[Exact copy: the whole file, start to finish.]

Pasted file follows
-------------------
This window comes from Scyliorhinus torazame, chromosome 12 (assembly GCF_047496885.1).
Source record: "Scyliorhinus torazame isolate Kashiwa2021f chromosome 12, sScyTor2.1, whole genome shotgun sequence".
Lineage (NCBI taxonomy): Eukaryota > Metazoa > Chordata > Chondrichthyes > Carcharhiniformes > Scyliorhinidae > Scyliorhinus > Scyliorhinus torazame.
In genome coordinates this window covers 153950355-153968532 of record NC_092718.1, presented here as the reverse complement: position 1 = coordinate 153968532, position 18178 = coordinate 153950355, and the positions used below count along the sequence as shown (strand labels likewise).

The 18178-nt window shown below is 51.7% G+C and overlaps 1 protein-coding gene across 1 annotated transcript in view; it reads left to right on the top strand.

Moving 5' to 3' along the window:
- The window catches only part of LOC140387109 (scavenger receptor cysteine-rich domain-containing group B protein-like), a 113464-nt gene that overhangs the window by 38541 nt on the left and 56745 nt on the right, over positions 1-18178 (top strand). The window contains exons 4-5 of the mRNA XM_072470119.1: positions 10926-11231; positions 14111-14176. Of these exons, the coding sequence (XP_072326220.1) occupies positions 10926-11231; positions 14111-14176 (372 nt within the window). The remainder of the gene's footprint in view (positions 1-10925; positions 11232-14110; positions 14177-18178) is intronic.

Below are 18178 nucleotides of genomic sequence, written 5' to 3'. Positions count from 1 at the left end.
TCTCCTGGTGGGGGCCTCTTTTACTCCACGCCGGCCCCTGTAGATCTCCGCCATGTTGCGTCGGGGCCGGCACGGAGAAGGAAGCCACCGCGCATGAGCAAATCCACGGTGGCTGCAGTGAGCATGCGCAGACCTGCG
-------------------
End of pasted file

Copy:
This window comes from Scyliorhinus torazame, chromosome 12 (assembly GCF_047496885.1).
Source record: "Scyliorhinus torazame isolate Kashiwa2021f chromosome 12, sScyTor2.1, whole genome shotgun sequence".
Lineage (NCBI taxonomy): Eukaryota > Metazoa > Chordata > Chondrichthyes > Carcharhiniformes > Scyliorhinidae > Scyliorhinus > Scyliorhinus torazame.
In genome coordinates this window covers 153950355-153968532 of record NC_092718.1, presented here as the reverse complement: position 1 = coordinate 153968532, position 18178 = coordinate 153950355, and the positions used below count along the sequence as shown (strand labels likewise).

The 18178-nt window shown below is 51.7% G+C and overlaps 1 protein-coding gene across 1 annotated transcript in view; it reads left to right on the top strand.

Moving 5' to 3' along the window:
- The window catches only part of LOC140387109 (scavenger receptor cysteine-rich domain-containing group B protein-like), a 113464-nt gene that overhangs the window by 38541 nt on the left and 56745 nt on the right, over positions 1-18178 (top strand). The window contains exons 4-5 of the mRNA XM_072470119.1: positions 10926-11231; positions 14111-14176. Of these exons, the coding sequence (XP_072326220.1) occupies positions 10926-11231; positions 14111-14176 (372 nt within the window). The remainder of the gene's footprint in view (positions 1-10925; positions 11232-14110; positions 14177-18178) is intronic.

Below are 18178 nucleotides of genomic sequence, written 5' to 3'. Positions count from 1 at the left end.
TCTCCTGGTGGGGGCCTCTTTTACTCCACGCCGGCCCCTGTAGATCTCCGCCATGTTGCGTCGGGGCCGGCACGGAGAAGGAAGCCACCGCGCATGAGCAAATCCACGGTGGCTGCAGTGAGCATGCGCAGACCTGCG